Small and midsize businesses dedicate large resources to developing stellar products and customer service, but a suboptimal pricing strategy can hurt even the best product. Competitive businesses must employ insightful pricing analysis that incorporates meaningful data, including competitor pricing, market research and consumer price sensitivity.

Whether you’re experiencing a change in customer demand, or you suspect that you’re missing out on potential profits, optimizing your strategy will help you better understand the value that you deliver. How do you know if it’s time to reevaluate your prices?

7 reasons to revisit your pricing strategy

A closer look at pricing should be a priority on every business’s list, especially if your pricing has remained the same throughout the entirety of your business. Pricing strategy should be evaluated on a regular cadence that makes sense for your business. However, there are other common signs that your pricing strategy needs further evaluation:

  1. The demand for your product is dramatically increasing or decreasing due to changing economic conditions. Companies may provide discounts to customers in times of low demand. Or, they may increase prices to capitalize on growing demand. Your pricing strategy should be more than a short-term solution or opportunity. These decisions can affect brand reputation and steer your team away from its long-term goals. It’s important to first understand how these decisions can impact price sensitivity and value perception.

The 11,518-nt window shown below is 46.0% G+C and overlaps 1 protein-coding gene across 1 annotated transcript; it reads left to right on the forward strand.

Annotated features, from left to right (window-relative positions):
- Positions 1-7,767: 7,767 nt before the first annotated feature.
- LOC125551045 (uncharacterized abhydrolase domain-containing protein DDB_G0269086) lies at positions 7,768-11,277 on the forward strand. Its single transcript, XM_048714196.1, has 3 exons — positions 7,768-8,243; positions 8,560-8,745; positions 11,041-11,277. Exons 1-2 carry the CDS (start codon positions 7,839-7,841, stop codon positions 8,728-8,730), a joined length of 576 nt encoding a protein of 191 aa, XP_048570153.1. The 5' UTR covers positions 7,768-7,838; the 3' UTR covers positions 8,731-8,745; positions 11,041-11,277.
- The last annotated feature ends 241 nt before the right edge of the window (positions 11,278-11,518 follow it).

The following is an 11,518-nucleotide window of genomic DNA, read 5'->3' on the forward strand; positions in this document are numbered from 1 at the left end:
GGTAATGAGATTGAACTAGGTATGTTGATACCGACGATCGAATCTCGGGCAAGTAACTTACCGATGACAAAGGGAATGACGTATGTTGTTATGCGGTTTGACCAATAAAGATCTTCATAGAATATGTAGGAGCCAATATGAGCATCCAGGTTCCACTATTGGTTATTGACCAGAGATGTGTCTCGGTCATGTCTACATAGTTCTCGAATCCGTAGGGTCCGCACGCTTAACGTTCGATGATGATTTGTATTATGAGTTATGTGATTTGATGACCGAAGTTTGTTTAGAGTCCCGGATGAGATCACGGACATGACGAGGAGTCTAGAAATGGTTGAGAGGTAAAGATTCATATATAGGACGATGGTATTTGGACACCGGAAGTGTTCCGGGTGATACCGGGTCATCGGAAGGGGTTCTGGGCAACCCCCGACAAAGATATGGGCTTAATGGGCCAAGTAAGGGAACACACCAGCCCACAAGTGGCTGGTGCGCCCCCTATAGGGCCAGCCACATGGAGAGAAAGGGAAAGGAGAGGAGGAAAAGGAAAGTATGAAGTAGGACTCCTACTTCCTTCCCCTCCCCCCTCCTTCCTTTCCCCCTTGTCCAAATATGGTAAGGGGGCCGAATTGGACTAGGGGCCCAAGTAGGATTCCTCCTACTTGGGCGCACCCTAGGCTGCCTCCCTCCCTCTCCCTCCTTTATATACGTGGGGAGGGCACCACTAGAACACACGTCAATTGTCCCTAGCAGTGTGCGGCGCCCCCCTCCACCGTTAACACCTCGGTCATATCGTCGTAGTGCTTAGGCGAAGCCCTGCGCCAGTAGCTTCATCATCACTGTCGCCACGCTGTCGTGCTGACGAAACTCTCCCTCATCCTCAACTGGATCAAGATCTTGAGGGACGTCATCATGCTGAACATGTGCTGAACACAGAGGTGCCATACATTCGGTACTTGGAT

2. The competitor’s prices are falling within a range that your business does not consider possible to match. When you don’t have the tools or resources to create a product at a lower cost than your competitors, then you may need to reevaluate how you position your product to justify its price point.
  3. Customers are having a hard time understanding your pricing model. Complex pricing models and overcomplicated tiers can lead to frustration and decreased demand. Your business may be focusing too much on features and less on overall value.
  4. Customers are providing feedback that the price of your product doesn’t match their value perception or overall satisfaction from the product. A price that’s too low can make customers perceive your product as lower quality. Conversely, a price that’s too high can be perceived as gouging. And with more data, you may find that different customer segments require different price points.
  5. You believe that every product or service should have the same margins. While you want each product to deliver the same value to your business, not all products deliver the same level of value to your customers.
  6. Your pricing strategy doesn’t take into account your company’s overall business goals. Are you pricing for short-term gains or for long-term growth and sustainability? Smart pricing analysis takes your strategic goals into account.